GM Free Cymru

critique of the critics of the Seralini 2012 study

Date Added to website 22nd June 2015


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A critique of the critics of the Seralini 2012 study
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[Comment from GM-Free Cymru: this is a careful, considered and respectful analysis of the manner in which the GMO "establishment" sought to discredit the 2012 toxicology study written by Prof Seralini and colleagues, published in Food and Chemical Toxicology journal and then retracted for reasons that would have been laughable if the implications had not been so serious. Dr Loening resists the temptation to sink to the same level as Seralini's detractors, but he is pretty forthright in his criticisms of their methods and their motives. Recommended reading for all those who still believe that there is, and always has been scientific uncertainty, and that there is still a place in this angry world for civilised scientific discourse.]


Ulrich E. Loening (2015). "A challenge to scientific integrity: a critique of the critics of the GMO rat study conducted by Gilles-Eric Séralini et al. (2012)." Commentary.
Environmental Sciences Europe 2015, 27:13
doi:10.1186/s12302-015-0048-3
http://www.enveurope.com/content/27/1/13 (open access)

uel@ednet.co.uk
Department of Zoology, and Director of the Centre for Human Ecology, University of Edinburgh, Edinburgh, Scotland, UK

Abstract

This paper reviews the many criticisms of the publication by Seralini et al (2012) which has led to so much controversy, was retracted and then republished in this journal. Seralini et al found that a GM maize and its associated herbicide Roundup resulted in numerous chronic abnormalities in rats. The vehemence of the critics is not matched by their evidence; it is often based on entrenched assumptions and on mis-representing published material. The arguments have challenged normal healthy scientific dialogue, and appear to be driven by other motives. A further interpretation of Seralini et al's results on tumour formation is suggested. The probability that Seralini et al's results are significant is sufficient to justify further study.


Conclusion

The scientific/technological attitude

How is it that many distinguished gene transfer scientists have condemned Seralini et al. so vehemently on such a weak basis? The simplest answer is that theirs was such a bad paper but then why the vehemence? I have to conclude that long and deep engagement in the science of gene transfer (usually but incorrectly named “GMO”, as explained above) and safety testing has resulted in a blindly accepted consensus among a circle of gene engineering interests that makes any contradictory findings unacceptable. One is justified in asking as in [4] whether the criticism was motivated by something other than science, some conscious or unconscious imperative to defend the current COWDUNG (which is supported, one may note, by large corporate interests as also are the deniers of human-caused climate warming). A lack of consensus among scientists in general about the safety of GMOs was published in this journal while this paper was being written [28].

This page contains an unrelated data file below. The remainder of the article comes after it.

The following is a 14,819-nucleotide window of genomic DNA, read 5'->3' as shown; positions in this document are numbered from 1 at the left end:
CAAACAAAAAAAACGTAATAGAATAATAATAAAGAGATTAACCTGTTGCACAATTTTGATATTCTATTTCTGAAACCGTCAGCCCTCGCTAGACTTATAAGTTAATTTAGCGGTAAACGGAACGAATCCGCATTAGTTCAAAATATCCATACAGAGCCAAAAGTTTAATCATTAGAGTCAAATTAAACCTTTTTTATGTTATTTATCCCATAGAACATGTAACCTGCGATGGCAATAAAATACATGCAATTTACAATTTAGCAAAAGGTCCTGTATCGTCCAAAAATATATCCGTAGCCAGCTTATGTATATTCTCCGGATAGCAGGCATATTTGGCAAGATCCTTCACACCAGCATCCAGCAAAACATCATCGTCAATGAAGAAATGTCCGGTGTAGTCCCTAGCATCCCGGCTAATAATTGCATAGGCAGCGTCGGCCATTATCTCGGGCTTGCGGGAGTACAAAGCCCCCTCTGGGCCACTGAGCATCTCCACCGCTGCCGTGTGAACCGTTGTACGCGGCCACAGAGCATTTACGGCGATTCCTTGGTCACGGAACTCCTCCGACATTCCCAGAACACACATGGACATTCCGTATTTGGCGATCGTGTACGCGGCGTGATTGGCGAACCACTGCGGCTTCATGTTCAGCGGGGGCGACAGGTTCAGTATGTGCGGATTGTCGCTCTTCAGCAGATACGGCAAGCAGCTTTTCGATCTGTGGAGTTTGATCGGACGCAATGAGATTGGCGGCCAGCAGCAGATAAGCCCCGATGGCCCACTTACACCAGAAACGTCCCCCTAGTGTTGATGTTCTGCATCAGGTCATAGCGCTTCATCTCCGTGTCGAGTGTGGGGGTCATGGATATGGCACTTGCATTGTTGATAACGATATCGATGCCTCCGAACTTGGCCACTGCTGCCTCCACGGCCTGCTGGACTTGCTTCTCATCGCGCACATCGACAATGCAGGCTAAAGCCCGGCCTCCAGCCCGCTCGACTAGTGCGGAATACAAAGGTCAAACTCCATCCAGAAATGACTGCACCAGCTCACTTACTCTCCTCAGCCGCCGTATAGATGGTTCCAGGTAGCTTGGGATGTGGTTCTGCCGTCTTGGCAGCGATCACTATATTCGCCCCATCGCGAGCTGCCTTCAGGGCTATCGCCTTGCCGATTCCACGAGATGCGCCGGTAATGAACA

Had the criticisms been worthy of rigorous scientific dialogue, useful progress could have resulted. For example, if one can identify a difference between insertion of a DNA cassette and insertions due to recombination in meiosis or insertions of transposons, then one might discover new features about the mechanisms and control of gene action. But the effect of the criticisms was to “silence” the discussion and to inhibit the scientific enquiry that Seralini et al. had initiated.

If a GM crop threatens a potential problem, then the response should be to check that problem and then fix it. Responsible further study might lead to new discoveries. As it is a far from resolving antagonism towards GMOs, the critics have fostered mistrust among both the public and among many biologists. Their efforts will be counter-productive for the further development of the subject. The matter has now become so polarised that it threatens the rationality of further debate, just at a time when gene transfer methods are becoming more sophisticated.

One can now question whether and how the present gene transfer technologies should be further applied to agriculture. Thus, Arjo et al. write (perhaps surprisingly): “New findings that affect entrenched opinions and economic interests have their detractors, particularly those with a potential global impact. One of the key ethical principles of science states that “not all that can be done must be done” (Institut Borja de Bioètica 2012). Science itself is neutral, but individual scientists and their supporters inevitably have particular interests....” [29]

Precisely so, the great successes of applied molecular biology have led to their own shared and self-reinforced certainties, a COWDUNG or “Pie in the Sky” [30]. Much of modern science has indeed been applied on the basis of “I can, therefore I do” [31]. The “plurality of opinion” about GMOs may be due to the differing attitudes about scientific progress and its applications. A re-think is in order.

Seralini et al. [25] note that their paper was “a first step in the iterative investigation of the long-term health effects on mammals of these commercial products that should be replicated independently, as well as on developing mammals”. Their paper has to stand or fall through further experiment over time, but the criticisms reported above can only hinder progress and remain an indictment of the quality of the underlying scientific discourse.